Senecio Collection Care Guide
With such a wide range of unique succulents, the Senecio genus boasts several trailing plants, including the String of Pearls, and String of Bananas, among others. To tell these trailing varieties apart, look at the shape of their thick, fleshy leaves– they’ll look similar to their name! Other Senecio succulents include the Pickle Plant, Blue Chalk Sticks, and Candle Plant, which are also easily identifiable based on their leaf shape and color.
These succulents range from small, windowsill-sized succulents to large shrubs to even larger trailing plants that work well as ground cover or for hanging in pots. Indoors, keep your Senecio in pots for an eye-catching statement, while outdoors, trailing Senecio plants make for wonderful vines and accents. Ground cover Senecios like the Pickle Plant or Candle Plant make for excellent desert shrubbery!
Senecio succulents tend to follow similar care patterns, but specific needs will vary from plant to plant. To learn more about your specific succulent’s needs, check out our in-depth care blogs!
Most Senecio plants require bright, indirect sunlight, like all succulents, but can tolerate direct sunlight in many cases. Some Senecio succulents, like the String of Pearls, have delicate leaves that may break off or severely burn in direct sunlight. To avoid a sunburnt succulent, give your Senecio some afternoon shade outdoors by planting them along a northern or eastern wall or under a tree. The best time to receive direct light is before noon when sunlight is gentler.
Drainage is always a priority with Senecio succulents. To keep your soil porous and well-draining, we recommend using a cactus potting mix or modifying a traditional houseplant mix with some extra sand or perlite to improve drainage. These succulents do not like to sit in water, so always ensure that your soil drains water as best as possible.
Water your Senecio succulents once every two weeks when the soil is completely dry to the touch. To check for moisture, stick your finger as deep into the dirt as possible, and remove it. If any large clumps of dirt stick to your finger, it’s not time to water.
When watering your Senecio plants, avoid getting any water on the leaves. We recommend using a watering bottle or single-hole watering can get water directly to the roots for any trailing Senecios, but if you’ve got a shrublike one, you can also use the bottom watering method.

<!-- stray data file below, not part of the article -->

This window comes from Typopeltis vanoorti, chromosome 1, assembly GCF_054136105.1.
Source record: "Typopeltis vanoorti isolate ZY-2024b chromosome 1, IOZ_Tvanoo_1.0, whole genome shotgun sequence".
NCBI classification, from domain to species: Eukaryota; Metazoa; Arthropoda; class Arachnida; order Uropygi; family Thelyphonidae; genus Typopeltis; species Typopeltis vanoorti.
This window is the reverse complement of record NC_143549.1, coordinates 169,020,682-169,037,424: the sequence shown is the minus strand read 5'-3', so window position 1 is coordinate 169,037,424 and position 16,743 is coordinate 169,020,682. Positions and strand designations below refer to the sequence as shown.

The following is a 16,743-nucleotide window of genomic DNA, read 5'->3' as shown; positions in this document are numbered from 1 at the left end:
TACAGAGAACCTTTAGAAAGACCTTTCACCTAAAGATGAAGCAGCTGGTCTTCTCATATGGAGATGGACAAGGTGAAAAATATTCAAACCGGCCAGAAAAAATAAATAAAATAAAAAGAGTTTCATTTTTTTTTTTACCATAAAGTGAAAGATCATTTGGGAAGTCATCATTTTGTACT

Temperature and Humidity
One major difference between each Senecio succulent is its general temperature requirements. While all succulents in this family prefer it dry, temperature tolerances tend to vary; it’s essential to look into your specific succulent’s temperature needs for optimal care. Regardless of type, all Senecio succulents should be kept in areas warmer than 50 degrees Fahrenheit.
The best time to fertilize your Senecio is during its growing season. While these growing seasons vary, all Senecio succulents benefit from a little nutrient boost during the growing period to help encourage blooming and future growth. To fertilize, sprinkle a small amount of compost or succulent fertilizer over your succulent soil.
Potting and Repotting
Growth rates among plants in the Senecio genus tend to vary, but none of these plants like sitting in moist soil, especially for extended periods. Along with well-draining soil, it’s also important to choose a well-draining pot and repot your succulent once every year or so to keep it from becoming root-bound. When choosing a pot for your Senecio, always make sure the pot has a drainage hole and is made from a porous material like concrete, terracotta, or ceramic. Unglazed ceramic pots also have better drainage than glazed ones do.
With such a massive variety of succulents within the genus, Senecio plants also sport a variety of flowers. Some of these succulents bloom annually, while others are monocarpic and die after flowering. Always check with your particular species of Senecio to determine whether or not flowers are a good thing!
For the polycarpic Senecio, the best way to increase the chances of flowering are to increase the amount of sunlight your plant receives and add a little fertilizer to its soil during the growing season.
The best way to propagate a Senecio plant is through leaf cuttings. To make a cutting, use a clean, sharp pair of scissors to trim off a leaf or stem as far down the plant as possible. Then, wait a day or so for the cutting to callous over before dipping it into your potting mix. Mist the soil occasionally to keep your cutting hydrated.
Succulents in the Senecio family tend to be toxic, but not all of them are. If ingested, common symptoms include nausea, vomiting, and diarrhea, but some Senecio succulents may cause liver disease if eaten in large amounts over long periods. If you’re curious about your specific Senecio’s toxicity, we recommend taking a look at the ASPCA’s toxic plants guide. Otherwise, keep your succulents out of reach for curious pets and children!
As a desert plant, root rot is the universal complication present among all Senecio succulents. When planted in soil with poor drainage or overwatered, your succulent may become waterlogged, causing its roots to rot. Alongside root rot, mold growth, fungal infections, and fungal gnats are also common. To treat an overwatered succulent, repot it in a clean, fresh pot with well-draining soil. If the succulent has root rot, trim away the rotted parts of your roots and let the plant air out for a day before repotting.